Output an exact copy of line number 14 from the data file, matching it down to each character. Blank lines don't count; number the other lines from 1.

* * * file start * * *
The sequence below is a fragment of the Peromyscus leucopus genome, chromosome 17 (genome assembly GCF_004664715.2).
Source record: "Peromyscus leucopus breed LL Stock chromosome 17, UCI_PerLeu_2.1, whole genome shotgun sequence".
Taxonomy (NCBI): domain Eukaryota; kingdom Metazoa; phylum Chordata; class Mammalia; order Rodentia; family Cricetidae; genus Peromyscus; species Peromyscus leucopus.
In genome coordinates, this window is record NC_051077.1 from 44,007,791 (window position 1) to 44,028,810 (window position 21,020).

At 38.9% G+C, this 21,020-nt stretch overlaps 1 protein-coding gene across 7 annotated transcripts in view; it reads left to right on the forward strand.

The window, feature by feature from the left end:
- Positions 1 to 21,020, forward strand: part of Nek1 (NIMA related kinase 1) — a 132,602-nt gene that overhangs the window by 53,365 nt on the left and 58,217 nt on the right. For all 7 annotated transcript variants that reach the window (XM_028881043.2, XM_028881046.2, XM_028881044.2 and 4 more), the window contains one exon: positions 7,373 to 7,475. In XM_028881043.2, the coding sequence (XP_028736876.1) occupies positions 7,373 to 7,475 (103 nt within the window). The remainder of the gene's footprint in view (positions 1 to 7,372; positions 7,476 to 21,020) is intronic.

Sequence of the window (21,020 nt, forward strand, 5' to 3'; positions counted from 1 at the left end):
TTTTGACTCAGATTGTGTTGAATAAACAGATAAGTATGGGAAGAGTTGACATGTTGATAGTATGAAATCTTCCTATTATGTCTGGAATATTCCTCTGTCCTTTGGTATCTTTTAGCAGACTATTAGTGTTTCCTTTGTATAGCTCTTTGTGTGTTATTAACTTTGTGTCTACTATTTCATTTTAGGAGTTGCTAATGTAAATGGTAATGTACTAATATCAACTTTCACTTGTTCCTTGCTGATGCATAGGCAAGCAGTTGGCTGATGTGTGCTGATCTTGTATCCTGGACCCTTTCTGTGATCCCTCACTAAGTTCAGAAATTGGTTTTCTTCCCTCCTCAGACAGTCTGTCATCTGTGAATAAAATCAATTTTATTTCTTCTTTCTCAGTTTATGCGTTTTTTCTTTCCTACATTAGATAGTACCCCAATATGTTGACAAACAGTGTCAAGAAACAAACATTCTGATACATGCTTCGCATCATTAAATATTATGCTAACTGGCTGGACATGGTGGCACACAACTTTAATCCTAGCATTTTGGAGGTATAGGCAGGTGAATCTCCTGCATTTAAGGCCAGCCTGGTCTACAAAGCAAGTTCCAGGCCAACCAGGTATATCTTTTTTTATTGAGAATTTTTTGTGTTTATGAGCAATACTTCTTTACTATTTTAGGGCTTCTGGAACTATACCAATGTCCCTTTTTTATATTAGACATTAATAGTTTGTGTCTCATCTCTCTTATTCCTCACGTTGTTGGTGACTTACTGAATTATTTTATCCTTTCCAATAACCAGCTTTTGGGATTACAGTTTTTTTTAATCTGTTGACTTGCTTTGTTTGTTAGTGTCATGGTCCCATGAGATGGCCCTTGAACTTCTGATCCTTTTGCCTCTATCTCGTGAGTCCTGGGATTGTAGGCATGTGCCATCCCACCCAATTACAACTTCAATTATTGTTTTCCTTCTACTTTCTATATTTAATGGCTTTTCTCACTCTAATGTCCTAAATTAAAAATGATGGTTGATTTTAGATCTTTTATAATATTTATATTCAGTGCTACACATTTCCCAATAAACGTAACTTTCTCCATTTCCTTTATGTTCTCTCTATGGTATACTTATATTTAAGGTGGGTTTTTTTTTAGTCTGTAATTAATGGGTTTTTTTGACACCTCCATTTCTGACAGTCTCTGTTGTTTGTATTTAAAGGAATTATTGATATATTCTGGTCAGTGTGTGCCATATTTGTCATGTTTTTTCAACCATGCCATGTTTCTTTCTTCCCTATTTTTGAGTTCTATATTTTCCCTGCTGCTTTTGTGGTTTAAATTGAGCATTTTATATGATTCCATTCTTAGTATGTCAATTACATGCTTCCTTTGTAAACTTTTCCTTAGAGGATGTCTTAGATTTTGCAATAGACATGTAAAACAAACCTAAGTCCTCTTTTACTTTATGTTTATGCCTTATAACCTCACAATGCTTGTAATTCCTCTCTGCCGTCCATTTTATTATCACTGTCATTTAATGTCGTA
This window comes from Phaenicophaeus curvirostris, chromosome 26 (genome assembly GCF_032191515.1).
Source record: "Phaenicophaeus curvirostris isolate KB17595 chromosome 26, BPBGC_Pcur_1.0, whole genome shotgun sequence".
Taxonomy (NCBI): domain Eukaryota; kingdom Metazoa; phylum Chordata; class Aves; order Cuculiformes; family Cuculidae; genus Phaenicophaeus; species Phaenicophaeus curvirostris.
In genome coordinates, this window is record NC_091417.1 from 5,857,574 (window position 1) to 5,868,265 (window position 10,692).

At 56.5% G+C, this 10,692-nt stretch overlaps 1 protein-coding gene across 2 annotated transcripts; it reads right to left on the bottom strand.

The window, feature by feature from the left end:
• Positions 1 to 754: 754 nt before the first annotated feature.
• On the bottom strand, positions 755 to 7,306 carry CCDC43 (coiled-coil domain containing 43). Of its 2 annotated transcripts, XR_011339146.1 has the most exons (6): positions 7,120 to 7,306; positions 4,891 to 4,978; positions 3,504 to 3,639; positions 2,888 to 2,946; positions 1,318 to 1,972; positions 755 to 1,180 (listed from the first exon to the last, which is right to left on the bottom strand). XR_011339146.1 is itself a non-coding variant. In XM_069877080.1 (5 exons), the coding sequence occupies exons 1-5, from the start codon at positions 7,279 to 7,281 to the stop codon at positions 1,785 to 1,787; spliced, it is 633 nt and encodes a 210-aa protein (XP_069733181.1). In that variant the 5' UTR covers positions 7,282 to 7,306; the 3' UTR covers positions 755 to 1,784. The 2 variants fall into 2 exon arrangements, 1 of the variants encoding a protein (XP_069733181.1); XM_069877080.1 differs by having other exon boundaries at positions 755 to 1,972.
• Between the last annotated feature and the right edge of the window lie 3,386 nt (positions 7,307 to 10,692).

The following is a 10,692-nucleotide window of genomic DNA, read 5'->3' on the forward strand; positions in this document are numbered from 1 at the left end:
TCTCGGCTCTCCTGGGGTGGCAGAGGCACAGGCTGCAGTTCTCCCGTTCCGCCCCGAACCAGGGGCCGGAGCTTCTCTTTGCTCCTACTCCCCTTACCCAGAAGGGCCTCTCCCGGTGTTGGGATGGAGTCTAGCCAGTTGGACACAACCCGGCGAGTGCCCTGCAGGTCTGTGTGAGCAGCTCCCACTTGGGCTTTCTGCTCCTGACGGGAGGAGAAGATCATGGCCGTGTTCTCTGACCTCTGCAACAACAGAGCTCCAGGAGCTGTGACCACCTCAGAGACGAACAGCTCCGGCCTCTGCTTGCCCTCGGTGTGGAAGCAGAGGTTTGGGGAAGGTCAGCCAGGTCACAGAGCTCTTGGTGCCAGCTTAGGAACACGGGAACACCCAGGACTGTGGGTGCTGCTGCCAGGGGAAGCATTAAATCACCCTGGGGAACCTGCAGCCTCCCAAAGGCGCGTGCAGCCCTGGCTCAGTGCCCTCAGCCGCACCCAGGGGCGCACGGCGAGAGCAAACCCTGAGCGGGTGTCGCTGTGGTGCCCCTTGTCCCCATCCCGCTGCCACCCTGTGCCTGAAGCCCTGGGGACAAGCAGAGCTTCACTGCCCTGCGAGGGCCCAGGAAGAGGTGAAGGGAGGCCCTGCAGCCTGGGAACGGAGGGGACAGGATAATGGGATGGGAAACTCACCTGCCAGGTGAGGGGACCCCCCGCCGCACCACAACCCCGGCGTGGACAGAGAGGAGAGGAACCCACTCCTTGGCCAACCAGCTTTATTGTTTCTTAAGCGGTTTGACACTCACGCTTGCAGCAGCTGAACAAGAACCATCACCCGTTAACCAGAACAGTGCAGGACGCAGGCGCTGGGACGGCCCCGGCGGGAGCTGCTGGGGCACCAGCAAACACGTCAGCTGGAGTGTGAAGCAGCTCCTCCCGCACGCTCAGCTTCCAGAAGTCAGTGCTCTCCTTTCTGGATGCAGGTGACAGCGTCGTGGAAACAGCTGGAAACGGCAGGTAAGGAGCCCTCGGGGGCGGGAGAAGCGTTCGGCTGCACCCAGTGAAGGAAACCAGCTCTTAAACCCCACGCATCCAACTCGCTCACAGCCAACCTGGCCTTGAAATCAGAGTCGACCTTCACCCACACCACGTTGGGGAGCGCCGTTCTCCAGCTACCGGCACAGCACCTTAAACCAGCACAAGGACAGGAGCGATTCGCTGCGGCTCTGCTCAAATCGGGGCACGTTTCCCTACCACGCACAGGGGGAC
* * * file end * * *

At 56.5% G+C, this 10,692-nt stretch overlaps 1 protein-coding gene across 2 annotated transcripts; it reads right to left on the bottom strand.